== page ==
LATISSE® (bimatoprost ophthalmic solution) 0.03%
Approved Use LATISSE® is a prescription treatment for hypotrichosis (inadequate or not enough lashes) to grow eyelashes longer, fuller, darker.
Latisse is a prescription drug that produces longer, thicker eye lashes by keeping hairs in their growth phase. The effects of Latisse are not permanent and the drug can cause eye or eyelid discoloration.
You have probably heard about Latisse, the eyelash grower that’s been on the market since the FDA approved it in December 2008. How do you use it? Is it safe for your eyes? And does it really work as an eyelash lengthener?
Latisse is actually a version of a glaucoma drug in eye drop form called bimatoprost (brand name Lumigan, manufacturer Allergan, Inc.), in use since FDA approval in 2001. During that period, eye doctors and their glaucoma patients noticed the hair growth side effect, with longer, lusher eyelashes appearing over time.
Celebrities such as Jenny McCarthy and Mandy Moore have reportedly used Latisse, and its advertising spokespeople have included Brooke Shields and Claire Danes. Recently, Christina Hendricks, star of Mad Men, signed on to promote the product in conjunction with a charity fundraising campaign called the Latisse Wishes Challenge.
The question is, should you try it?
HOW DOES LATISSE WORK?
According to studies, Latisse lengthens, thickens and darkens eyelashes via a process that isn’t fully understood. Like the hair on your head, eyelashes sprout, grow for a while and eventually fall out. Latisse both extends the growth phase and increases the number of hairs that sprout.
During clinical studies, full results appeared after 12 to 16 weeks of daily use. (Images: Allergan, Inc.)
You apply Latisse by dabbing it on the upper lash line each night with the sterile applicators supplied. The drug spreads to your lower lash line automatically as you blink. According to the manufacturer, you should never apply it in your eye or onto your lower lid. Before you apply, your face must be clean and your makeup and contact lenses removed.
HOW TO USE?
The directions from Allergan the corporation that makes Latisse are as follows:
- Once nightly after you ensure your face is clean, makeup and contact lenses removed.
- Remove an applicator from it’s tray.
- Then, holding the sterile applicator horizontally, place one drop of Latisse solution on the area of the applicator closest to the tip.
- Then draw the applicator carefully across the skin of the upper eyelid margin at the base of the eyelashes, going from the inner part of the lash line to the outer part.
- Blot any excess solution beyond the eyelid margin. Dispose of the applicator and repeat the process for the other eyelid.
- Do not apply in your eyes or to the lower lid.
- The process takes less then a minute and my patients have been thrilled with the results.
- Full results in 16wks. After that, you can use the product once every other day.
Some important do’s and don’ts:
- Do not apply to the lower lid or in the eye and blot excess solution with a tissue.
- Only use the sterile applicators supplied with LATISSE® to apply the product.
- Don’t allow the tip of the bottle or applicator to touch fingers or any other unintended surface, as contamination by common bacteria is known to cause infections.
- Remove contact lenses prior to applying LATISSE®. Contact lenses may be reinserted 15 minutes afterwards.
- Remember, if you stop using LATISSE®, lashes will gradually return to their previous appearance.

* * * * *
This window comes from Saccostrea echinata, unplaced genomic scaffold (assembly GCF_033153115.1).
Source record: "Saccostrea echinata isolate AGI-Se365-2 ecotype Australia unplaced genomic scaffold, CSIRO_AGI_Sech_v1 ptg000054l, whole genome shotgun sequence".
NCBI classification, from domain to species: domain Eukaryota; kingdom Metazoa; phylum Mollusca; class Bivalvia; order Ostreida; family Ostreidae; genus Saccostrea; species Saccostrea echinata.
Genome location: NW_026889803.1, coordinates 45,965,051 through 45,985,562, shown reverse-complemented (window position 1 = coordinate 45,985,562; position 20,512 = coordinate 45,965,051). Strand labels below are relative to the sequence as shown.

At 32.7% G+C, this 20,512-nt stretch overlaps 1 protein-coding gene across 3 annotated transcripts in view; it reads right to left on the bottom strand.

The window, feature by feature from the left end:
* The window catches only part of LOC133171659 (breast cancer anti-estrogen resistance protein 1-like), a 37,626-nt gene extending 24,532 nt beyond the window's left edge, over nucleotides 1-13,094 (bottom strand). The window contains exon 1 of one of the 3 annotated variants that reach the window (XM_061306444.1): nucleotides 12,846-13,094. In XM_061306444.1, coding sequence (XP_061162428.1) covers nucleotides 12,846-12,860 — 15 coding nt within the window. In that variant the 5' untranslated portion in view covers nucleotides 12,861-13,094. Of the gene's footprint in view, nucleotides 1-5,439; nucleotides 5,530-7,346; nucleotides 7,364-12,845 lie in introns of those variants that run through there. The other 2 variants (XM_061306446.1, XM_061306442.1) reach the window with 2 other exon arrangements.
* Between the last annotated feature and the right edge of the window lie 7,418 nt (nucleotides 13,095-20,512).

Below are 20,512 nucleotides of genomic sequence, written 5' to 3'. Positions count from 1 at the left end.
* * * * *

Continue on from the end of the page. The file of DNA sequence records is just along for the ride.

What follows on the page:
- Remember if the medication gets into the eye you may have a brown pimentation of the colored portion of the eye.
- Always discard each applicator after one use. Re-using applicators, even just once the next evening, can cause serious problems, such as an eye infection or allergic reaction. And apply it carefully, since Latisse may promote hair growth on other skin areas.
- After two months of nightly use, you may begin to see results. After three or four months, your doctor may recommend a treatment schedule of every two days. If you stop using Latisse, your eyelashes will gradually return to their former state.
Study participants experienced these results after 16 weeks:
- Eyelash length increased by 25 percent.
- Thickness and fullness increased by 106 percent.
- Eyelash darkness increased by 18 percent.
- Potential Latisse Side Effects
According to clinical studies conducted before FDA approval, Latisse eyelash lengthener is safe for most people.
However, you may not be a candidate for it if you have certain eye problems (such as uveitis and conjunctivitis), risk for macular edema, severe allergies or skin infections of the upper eyelids. Pregnant women shouldn’t use it, and nursing women may want to wait as well.
Because the active ingredient in Latisse lowers intraocular pressure, if you are already using IOP-lowering medications for ocular hypertension and/or glaucoma, you must tell your eye doctor before you try Latisse so he or she can monitor your eye pressure closely.
Most study participants had no problems if Latisse accidentally got into their eyes. But a few did experience side effects that included dry eyes and eyelid skin darkening. The side effects that occurred in the largest percentage of participants were eye redness (3.6 percent) and itchiness (also 3.6 percent).
Allergan reports that permanent brown pigmentation of the iris is a potential side effect, but it was not reported as occurring during the studies.
Such an eye color change could be an important drawback for some people, though color contact lenses could be one solution.
Tell your doctor if you have any of the above side effects, as well as any vision problems, eye infections or allergic reactions. Also tell your doctor if you are planning to have any eye surgery.
A supply of 60 applicators for one month is about $120.